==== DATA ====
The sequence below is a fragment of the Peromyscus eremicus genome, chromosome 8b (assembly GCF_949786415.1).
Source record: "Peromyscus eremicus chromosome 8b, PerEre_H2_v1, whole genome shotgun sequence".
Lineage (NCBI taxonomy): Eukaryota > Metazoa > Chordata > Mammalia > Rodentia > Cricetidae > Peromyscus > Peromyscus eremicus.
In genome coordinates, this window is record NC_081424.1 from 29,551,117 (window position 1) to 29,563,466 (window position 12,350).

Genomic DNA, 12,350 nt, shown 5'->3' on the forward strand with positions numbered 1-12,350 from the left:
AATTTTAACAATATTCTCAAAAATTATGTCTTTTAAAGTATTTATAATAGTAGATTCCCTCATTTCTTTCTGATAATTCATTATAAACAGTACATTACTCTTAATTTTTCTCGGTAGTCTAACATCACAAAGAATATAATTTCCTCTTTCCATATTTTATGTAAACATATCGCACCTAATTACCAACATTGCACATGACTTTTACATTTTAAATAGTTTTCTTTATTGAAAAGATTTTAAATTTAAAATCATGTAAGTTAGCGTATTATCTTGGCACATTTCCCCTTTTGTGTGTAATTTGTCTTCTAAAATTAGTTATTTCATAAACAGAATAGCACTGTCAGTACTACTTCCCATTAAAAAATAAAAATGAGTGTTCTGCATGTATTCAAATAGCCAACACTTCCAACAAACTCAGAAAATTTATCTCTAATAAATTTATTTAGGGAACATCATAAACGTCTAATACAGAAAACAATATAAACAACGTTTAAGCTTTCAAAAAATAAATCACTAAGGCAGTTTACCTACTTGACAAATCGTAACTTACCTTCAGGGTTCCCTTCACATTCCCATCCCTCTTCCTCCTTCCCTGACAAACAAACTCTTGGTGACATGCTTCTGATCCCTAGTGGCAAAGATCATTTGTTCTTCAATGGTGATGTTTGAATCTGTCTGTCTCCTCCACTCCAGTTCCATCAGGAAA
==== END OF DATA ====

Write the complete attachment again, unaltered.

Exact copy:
The sequence below is a fragment of the Peromyscus eremicus genome, chromosome 8b (assembly GCF_949786415.1).
Source record: "Peromyscus eremicus chromosome 8b, PerEre_H2_v1, whole genome shotgun sequence".
Lineage (NCBI taxonomy): Eukaryota > Metazoa > Chordata > Mammalia > Rodentia > Cricetidae > Peromyscus > Peromyscus eremicus.
In genome coordinates, this window is record NC_081424.1 from 29,551,117 (window position 1) to 29,563,466 (window position 12,350).

Genomic DNA, 12,350 nt, shown 5'->3' on the forward strand with positions numbered 1-12,350 from the left:
AATTTTAACAATATTCTCAAAAATTATGTCTTTTAAAGTATTTATAATAGTAGATTCCCTCATTTCTTTCTGATAATTCATTATAAACAGTACATTACTCTTAATTTTTCTCGGTAGTCTAACATCACAAAGAATATAATTTCCTCTTTCCATATTTTATGTAAACATATCGCACCTAATTACCAACATTGCACATGACTTTTACATTTTAAATAGTTTTCTTTATTGAAAAGATTTTAAATTTAAAATCATGTAAGTTAGCGTATTATCTTGGCACATTTCCCCTTTTGTGTGTAATTTGTCTTCTAAAATTAGTTATTTCATAAACAGAATAGCACTGTCAGTACTACTTCCCATTAAAAAATAAAAATGAGTGTTCTGCATGTATTCAAATAGCCAACACTTCCAACAAACTCAGAAAATTTATCTCTAATAAATTTATTTAGGGAACATCATAAACGTCTAATACAGAAAACAATATAAACAACGTTTAAGCTTTCAAAAAATAAATCACTAAGGCAGTTTACCTACTTGACAAATCGTAACTTACCTTCAGGGTTCCCTTCACATTCCCATCCCTCTTCCTCCTTCCCTGACAAACAAACTCTTGGTGACATGCTTCTGATCCCTAGTGGCAAAGATCATTTGTTCTTCAATGGTGATGTTTGAATCTGTCTGTCTCCTCCACTCCAGTTCCATCAGGAAA